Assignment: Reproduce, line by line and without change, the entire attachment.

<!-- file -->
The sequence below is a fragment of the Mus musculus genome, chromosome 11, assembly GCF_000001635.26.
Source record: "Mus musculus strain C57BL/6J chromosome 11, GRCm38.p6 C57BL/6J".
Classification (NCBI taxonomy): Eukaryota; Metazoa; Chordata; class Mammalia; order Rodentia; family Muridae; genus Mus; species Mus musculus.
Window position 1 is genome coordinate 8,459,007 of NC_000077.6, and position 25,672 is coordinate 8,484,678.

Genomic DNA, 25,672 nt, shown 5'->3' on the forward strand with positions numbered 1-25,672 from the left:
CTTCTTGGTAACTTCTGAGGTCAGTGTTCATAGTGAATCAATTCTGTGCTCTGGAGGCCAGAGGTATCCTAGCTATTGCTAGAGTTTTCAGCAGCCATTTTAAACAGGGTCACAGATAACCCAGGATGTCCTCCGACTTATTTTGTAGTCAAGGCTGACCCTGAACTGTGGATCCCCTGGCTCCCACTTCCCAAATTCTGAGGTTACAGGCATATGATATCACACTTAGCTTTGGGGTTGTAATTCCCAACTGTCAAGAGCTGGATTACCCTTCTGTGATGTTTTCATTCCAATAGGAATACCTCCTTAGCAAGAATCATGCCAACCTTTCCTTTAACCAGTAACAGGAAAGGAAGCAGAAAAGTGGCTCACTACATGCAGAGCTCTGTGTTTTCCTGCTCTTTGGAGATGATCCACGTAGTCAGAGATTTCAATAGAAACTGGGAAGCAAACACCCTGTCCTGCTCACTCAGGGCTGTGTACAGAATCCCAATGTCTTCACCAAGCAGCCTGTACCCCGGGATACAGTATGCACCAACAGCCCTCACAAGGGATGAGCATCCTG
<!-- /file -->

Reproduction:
The sequence below is a fragment of the Mus musculus genome, chromosome 11, assembly GCF_000001635.26.
Source record: "Mus musculus strain C57BL/6J chromosome 11, GRCm38.p6 C57BL/6J".
Classification (NCBI taxonomy): Eukaryota; Metazoa; Chordata; class Mammalia; order Rodentia; family Muridae; genus Mus; species Mus musculus.
Window position 1 is genome coordinate 8,459,007 of NC_000077.6, and position 25,672 is coordinate 8,484,678.

Genomic DNA, 25,672 nt, shown 5'->3' on the forward strand with positions numbered 1-25,672 from the left:
CTTCTTGGTAACTTCTGAGGTCAGTGTTCATAGTGAATCAATTCTGTGCTCTGGAGGCCAGAGGTATCCTAGCTATTGCTAGAGTTTTCAGCAGCCATTTTAAACAGGGTCACAGATAACCCAGGATGTCCTCCGACTTATTTTGTAGTCAAGGCTGACCCTGAACTGTGGATCCCCTGGCTCCCACTTCCCAAATTCTGAGGTTACAGGCATATGATATCACACTTAGCTTTGGGGTTGTAATTCCCAACTGTCAAGAGCTGGATTACCCTTCTGTGATGTTTTCATTCCAATAGGAATACCTCCTTAGCAAGAATCATGCCAACCTTTCCTTTAACCAGTAACAGGAAAGGAAGCAGAAAAGTGGCTCACTACATGCAGAGCTCTGTGTTTTCCTGCTCTTTGGAGATGATCCACGTAGTCAGAGATTTCAATAGAAACTGGGAAGCAAACACCCTGTCCTGCTCACTCAGGGCTGTGTACAGAATCCCAATGTCTTCACCAAGCAGCCTGTACCCCGGGATACAGTATGCACCAACAGCCCTCACAAGGGATGAGCATCCTG